Saturday, May 26, 2018
Politics

State dollars would help Pasco fight prescription drug abuse

Pasco could soon get some extra help in fighting the prescription drug abuse problem that is gripping Florida.

The $70 billion state budget that lawmakers are set to adopt today includes $1 million for a one-year program aimed at treating drug addiction and educating doctors and parents about the dangers of pills that fall into the wrong hands.

A small portion of the money, $75,000, would go to the Pasco County Sheriff's Office for overtime costs related to policing drug abuse and to create public awareness materials. The rest of the award would go to Baycare Health Services for a campaign that includes the addition of detox beds at its New Port Richey facility.

"It's such a big problem in our state and in Pasco County in particular," said Doug Leonardo, executive director of Baycare Behavioral Health. "We seem to be unfortunately at the top of the line in a lot of categories that are bad."

An August report from the Florida Medical Examiners Commission shows Pasco and Pinellas leading the state in deaths linked to prescription drug overdoses. The report showed 2,710 deaths statewide in 2010, with 763 coming from those two counties.

Some experts say it's not clear whether Tampa Bay is significantly worse than other parts of Florida or whether medical examiners here are more diligent about recording such deaths. If the latter were true, the report masks a much deeper statewide problem.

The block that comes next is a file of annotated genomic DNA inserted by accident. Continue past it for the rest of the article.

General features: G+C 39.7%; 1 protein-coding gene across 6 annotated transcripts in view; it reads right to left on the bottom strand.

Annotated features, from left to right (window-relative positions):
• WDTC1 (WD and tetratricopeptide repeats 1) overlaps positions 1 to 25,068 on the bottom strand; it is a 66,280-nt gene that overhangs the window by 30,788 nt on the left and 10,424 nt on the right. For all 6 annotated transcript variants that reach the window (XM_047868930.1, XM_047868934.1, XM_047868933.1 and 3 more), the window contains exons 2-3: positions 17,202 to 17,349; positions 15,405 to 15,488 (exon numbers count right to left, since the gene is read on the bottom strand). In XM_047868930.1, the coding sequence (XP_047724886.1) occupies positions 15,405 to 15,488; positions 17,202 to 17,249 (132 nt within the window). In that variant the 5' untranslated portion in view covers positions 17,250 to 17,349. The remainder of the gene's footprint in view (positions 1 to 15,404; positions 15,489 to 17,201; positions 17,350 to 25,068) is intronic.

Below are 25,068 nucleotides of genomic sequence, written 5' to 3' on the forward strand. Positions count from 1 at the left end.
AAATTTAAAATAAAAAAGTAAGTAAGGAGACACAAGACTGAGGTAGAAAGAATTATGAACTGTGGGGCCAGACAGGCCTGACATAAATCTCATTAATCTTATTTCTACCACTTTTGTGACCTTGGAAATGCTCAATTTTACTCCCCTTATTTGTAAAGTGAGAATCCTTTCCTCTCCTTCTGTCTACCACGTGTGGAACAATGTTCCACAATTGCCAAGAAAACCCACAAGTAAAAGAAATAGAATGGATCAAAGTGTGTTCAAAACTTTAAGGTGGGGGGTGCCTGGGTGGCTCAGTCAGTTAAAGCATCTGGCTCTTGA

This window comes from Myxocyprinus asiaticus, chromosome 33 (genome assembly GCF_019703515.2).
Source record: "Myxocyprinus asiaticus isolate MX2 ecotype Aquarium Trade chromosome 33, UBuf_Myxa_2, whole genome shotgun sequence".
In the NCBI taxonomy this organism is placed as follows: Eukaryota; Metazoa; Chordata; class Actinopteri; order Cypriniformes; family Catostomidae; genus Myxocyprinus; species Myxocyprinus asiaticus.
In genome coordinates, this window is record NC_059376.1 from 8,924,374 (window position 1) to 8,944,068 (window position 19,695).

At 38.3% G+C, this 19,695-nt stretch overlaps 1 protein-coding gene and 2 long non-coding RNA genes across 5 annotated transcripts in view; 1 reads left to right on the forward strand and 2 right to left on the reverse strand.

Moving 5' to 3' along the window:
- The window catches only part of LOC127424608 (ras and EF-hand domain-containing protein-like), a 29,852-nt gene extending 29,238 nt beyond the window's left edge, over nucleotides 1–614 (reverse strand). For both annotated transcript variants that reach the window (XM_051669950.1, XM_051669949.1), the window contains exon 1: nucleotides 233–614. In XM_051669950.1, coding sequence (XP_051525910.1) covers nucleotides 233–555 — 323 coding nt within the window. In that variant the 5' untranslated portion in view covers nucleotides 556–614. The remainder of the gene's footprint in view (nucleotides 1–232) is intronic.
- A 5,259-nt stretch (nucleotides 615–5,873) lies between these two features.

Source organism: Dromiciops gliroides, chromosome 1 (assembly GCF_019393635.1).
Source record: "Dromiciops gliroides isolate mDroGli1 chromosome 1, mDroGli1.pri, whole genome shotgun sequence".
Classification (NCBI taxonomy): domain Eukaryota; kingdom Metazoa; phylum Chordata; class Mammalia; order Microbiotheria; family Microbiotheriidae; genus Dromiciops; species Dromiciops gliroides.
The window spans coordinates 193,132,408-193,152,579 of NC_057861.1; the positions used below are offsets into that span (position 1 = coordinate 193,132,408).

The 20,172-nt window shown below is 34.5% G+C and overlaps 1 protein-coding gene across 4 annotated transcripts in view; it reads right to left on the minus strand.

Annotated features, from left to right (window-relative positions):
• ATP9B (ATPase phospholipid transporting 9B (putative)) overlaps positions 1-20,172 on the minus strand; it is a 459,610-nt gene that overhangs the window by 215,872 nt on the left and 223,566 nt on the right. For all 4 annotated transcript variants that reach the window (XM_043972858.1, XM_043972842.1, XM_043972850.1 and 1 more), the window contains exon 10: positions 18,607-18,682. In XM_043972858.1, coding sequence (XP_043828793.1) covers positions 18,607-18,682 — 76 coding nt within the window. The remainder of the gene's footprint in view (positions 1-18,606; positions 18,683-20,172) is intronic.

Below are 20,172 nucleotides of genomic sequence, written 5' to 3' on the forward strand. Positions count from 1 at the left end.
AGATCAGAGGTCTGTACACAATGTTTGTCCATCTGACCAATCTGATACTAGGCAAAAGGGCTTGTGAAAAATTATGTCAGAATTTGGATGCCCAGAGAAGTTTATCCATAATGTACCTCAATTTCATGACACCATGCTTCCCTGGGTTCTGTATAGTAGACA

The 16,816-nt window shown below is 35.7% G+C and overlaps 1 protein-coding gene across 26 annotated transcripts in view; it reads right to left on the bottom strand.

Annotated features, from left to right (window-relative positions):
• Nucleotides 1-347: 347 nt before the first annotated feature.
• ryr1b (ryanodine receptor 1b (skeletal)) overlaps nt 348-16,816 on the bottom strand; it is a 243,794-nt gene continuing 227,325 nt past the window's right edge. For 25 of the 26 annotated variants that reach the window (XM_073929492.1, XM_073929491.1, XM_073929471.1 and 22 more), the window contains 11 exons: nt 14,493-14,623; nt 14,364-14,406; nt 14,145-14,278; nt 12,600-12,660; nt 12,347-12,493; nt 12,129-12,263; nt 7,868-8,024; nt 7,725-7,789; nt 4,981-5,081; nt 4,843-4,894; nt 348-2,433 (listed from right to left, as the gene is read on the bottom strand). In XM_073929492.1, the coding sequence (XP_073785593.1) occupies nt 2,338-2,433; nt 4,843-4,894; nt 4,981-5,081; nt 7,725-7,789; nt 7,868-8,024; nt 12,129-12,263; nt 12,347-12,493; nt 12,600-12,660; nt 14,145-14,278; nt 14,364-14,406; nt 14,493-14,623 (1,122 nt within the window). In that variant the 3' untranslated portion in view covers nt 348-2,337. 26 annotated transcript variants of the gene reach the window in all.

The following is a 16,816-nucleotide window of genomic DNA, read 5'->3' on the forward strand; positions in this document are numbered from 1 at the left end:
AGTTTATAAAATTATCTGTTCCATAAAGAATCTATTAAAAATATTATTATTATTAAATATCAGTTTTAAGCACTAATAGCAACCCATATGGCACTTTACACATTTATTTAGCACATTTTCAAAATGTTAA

Although the state budget includes the extra money for Pasco, it is not yet a done deal. It must still win approval from Gov. Rick Scott, who can strike individual items from the spending plan. Last year Scott vetoed a record $615 million, including three Pasco projects.

Scott's office has said the governor has not yet had time to review individual earmarks for local areas.

Rep. John Legg, the Port Richey Republican who secured the money, said his first phone call after the legislative session ends this week is to the governor's office. He is cautiously optimistic the program will win approval.

"The governor understands the severity of the prescription drug, pill mill problem in our state," he said. "And we have the data to show why our county needs it. We are the epicenter."

About a third of the money would go toward counseling and treatment. That includes reserving four detox beds at Baycare's New Port Richey facility for addicts who are unable to pay for the treatment. Currently, all such care occurs at seven beds at the Pasco County jail.

"It can make an immediate impact," Sheriff Chris Nocco said. Last year, Nocco successfully lobbied county commissioners for an extra $1.6 million to create 23 new positions, mostly to combat prescription drug abuse.

As increased law enforcement dries up the supply of illicit pills from doctors and pharmacies, Legg said, addicts are turning to other crimes such as burglarizing homes to find medication or cash to fuel their habit.

"What we're trying to do is find a smooth landing where these folks aren't out there committing crimes," he said.

Leonardo stressed that the treatment isn't for the stereotypical street criminal. "The problem is isn't really relegated to any particular socioeconomic demographic," he said. "It cuts across families of every type."

Other uses for the grant include training doctors to help spot patients who are lying about pain problems just to get more pills. Leonardo also hopes to start an education campaign aimed at parents about the dangers of leaving old prescriptions in their medicine cabinet.

Legg said the program is intended as a short-term solution, not an ongoing cost to the state. "We're hoping in one or two years we get past this prescription drug problem," he said.

Lee Logan can be reached at [email protected] or (727) 869-6236.

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